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It’s not the only hand banks have in the payday world. A number of banks, including Wells Fargo and U.S. Bank, make expensive payday loan-like deposit advances to customers, products that bank regulators are now cracking down on. Banks also facilitate fast-cash loans as most online borrowers elect to have payday lenders deposit money directly into their checking accounts, and collect payments from the account, said Tom Feltner, director of financial services for the Consumer Federation of America.
Some borrowers have faced challenges with their banks when they’ve tried to revoke that authorization and stop collection, Feltner said.
Industry supporters argue the fast-cash industry helps millions of people bridge unexpected shortfalls and make ends meet, and that triple digit APRs are justified by the increased risk. The market has flourished, particularly online, despite mounting regulation.
But there is mounting research backing up what consumer advocates have argued for years — that payday lending too often traps borrowers in unaffordable repeat loans they can’t repay. The Consumer Financial Protection Bureau last month issued a report on payday loans concluding that they may be marketed as short-term fixes, but a sizable number of people take out repeat loans because they can’t fully repay an earlier one.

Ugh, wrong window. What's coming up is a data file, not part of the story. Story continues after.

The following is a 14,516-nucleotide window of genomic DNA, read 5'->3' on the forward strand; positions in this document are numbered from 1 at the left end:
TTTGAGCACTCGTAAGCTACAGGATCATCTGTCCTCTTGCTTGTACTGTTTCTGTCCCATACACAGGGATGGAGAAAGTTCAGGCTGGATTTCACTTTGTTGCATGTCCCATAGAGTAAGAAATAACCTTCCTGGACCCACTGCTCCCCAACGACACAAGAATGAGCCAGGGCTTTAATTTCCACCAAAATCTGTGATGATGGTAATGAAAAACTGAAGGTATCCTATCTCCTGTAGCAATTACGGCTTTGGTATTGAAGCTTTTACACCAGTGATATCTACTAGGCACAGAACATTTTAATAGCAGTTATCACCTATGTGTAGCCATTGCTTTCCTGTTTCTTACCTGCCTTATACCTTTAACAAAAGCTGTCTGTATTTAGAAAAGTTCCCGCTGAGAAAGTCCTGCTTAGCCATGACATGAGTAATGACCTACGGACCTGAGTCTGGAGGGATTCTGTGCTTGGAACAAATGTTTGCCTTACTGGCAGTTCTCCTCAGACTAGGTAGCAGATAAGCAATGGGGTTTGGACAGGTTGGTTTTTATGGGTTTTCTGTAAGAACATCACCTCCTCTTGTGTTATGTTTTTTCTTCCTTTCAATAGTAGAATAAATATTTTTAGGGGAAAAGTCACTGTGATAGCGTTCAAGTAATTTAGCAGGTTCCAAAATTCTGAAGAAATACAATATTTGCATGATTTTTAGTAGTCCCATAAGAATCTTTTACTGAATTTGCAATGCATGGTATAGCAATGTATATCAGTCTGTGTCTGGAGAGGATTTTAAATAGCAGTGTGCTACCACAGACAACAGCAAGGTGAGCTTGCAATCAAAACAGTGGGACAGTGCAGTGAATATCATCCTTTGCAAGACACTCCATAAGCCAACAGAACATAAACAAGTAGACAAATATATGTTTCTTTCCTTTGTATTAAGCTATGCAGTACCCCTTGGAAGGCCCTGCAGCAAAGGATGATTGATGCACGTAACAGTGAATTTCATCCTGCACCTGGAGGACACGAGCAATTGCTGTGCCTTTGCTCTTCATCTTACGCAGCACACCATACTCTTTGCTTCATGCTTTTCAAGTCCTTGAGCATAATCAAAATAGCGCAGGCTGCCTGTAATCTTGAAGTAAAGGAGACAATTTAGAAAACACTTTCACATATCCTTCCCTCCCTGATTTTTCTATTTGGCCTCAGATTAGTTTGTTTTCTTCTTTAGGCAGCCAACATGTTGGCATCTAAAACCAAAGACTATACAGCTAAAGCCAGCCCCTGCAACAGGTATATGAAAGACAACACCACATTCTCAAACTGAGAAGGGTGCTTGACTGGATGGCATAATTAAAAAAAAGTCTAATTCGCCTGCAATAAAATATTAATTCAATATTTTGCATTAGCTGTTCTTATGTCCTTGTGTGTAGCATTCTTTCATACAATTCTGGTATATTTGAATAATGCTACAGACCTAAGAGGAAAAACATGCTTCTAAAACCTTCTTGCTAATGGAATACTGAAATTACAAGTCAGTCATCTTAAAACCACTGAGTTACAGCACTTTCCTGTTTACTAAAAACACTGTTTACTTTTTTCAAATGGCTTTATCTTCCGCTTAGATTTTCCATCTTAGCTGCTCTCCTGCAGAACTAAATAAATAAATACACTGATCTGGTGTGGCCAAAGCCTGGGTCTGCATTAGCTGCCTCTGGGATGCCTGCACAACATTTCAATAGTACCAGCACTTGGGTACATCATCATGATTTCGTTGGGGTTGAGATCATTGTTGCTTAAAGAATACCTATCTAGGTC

Minnesota, considered a hybrid state when it comes to regulating short-term lenders, limits payday loans to $350 and caps the annual percentage rate on a two-week $100 loan about 390 percent, according to the Pew Charitable Trusts.
There’s nothing illegal about the credit facilities payday lenders have with banks, Rust said, and they don’t threaten bank stability. But the Office of the Comptroller of the Currency (OCC), which regulates many of the banks involved, could rein in the payday industry if it pressured banks to exit, he said.
Liz Ryan Murray, policy director at National People’s Action in Chicago, which published a report about bank funding of payday lenders a few years ago called “The Predators’ Creditors,” said her group has provided the information to bank regulators in meetings. The basic reply, she said, has been “We can’t really tell them where to put their money.”
She said she hopes the actions federal bank regulators took recently to clamp down on the deposit advances banks make “is a sign that attitude in changing.”
An OCC spokesman said the bank-payday funding relationship “is an issue on the radar.”
Jennifer Bjorhus • 612-673-4683